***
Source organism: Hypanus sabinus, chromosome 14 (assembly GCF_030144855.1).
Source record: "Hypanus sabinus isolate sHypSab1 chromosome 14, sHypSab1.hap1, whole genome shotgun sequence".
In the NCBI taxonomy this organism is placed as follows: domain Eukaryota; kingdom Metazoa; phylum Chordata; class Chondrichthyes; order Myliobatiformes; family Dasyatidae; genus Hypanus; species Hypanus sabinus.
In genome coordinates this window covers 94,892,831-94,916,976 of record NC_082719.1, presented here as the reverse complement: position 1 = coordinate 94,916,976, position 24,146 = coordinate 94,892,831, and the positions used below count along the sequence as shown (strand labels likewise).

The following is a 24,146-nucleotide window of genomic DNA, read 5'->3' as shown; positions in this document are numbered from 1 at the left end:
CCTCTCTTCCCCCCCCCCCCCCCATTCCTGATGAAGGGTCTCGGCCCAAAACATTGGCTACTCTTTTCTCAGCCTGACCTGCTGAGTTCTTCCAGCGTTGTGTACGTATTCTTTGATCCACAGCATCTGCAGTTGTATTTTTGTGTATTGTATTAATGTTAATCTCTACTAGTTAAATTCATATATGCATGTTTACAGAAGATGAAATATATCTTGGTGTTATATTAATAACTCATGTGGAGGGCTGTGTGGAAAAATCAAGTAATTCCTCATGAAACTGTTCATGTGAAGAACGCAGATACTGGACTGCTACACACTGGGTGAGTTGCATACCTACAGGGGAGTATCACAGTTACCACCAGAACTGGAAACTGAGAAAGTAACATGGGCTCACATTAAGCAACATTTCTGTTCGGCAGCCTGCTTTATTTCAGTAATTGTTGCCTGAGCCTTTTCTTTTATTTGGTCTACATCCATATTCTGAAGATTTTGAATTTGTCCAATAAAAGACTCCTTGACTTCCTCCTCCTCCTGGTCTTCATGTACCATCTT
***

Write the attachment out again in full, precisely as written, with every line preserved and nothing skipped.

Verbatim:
Source organism: Hypanus sabinus, chromosome 14 (assembly GCF_030144855.1).
Source record: "Hypanus sabinus isolate sHypSab1 chromosome 14, sHypSab1.hap1, whole genome shotgun sequence".
In the NCBI taxonomy this organism is placed as follows: domain Eukaryota; kingdom Metazoa; phylum Chordata; class Chondrichthyes; order Myliobatiformes; family Dasyatidae; genus Hypanus; species Hypanus sabinus.
In genome coordinates this window covers 94,892,831-94,916,976 of record NC_082719.1, presented here as the reverse complement: position 1 = coordinate 94,916,976, position 24,146 = coordinate 94,892,831, and the positions used below count along the sequence as shown (strand labels likewise).

The following is a 24,146-nucleotide window of genomic DNA, read 5'->3' as shown; positions in this document are numbered from 1 at the left end:
CCTCTCTTCCCCCCCCCCCCCCCATTCCTGATGAAGGGTCTCGGCCCAAAACATTGGCTACTCTTTTCTCAGCCTGACCTGCTGAGTTCTTCCAGCGTTGTGTACGTATTCTTTGATCCACAGCATCTGCAGTTGTATTTTTGTGTATTGTATTAATGTTAATCTCTACTAGTTAAATTCATATATGCATGTTTACAGAAGATGAAATATATCTTGGTGTTATATTAATAACTCATGTGGAGGGCTGTGTGGAAAAATCAAGTAATTCCTCATGAAACTGTTCATGTGAAGAACGCAGATACTGGACTGCTACACACTGGGTGAGTTGCATACCTACAGGGGAGTATCACAGTTACCACCAGAACTGGAAACTGAGAAAGTAACATGGGCTCACATTAAGCAACATTTCTGTTCGGCAGCCTGCTTTATTTCAGTAATTGTTGCCTGAGCCTTTTCTTTTATTTGGTCTACATCCATATTCTGAAGATTTTGAATTTGTCCAATAAAAGACTCCTTGACTTCCTCCTCCTCCTGGTCTTCATGTACCATCTT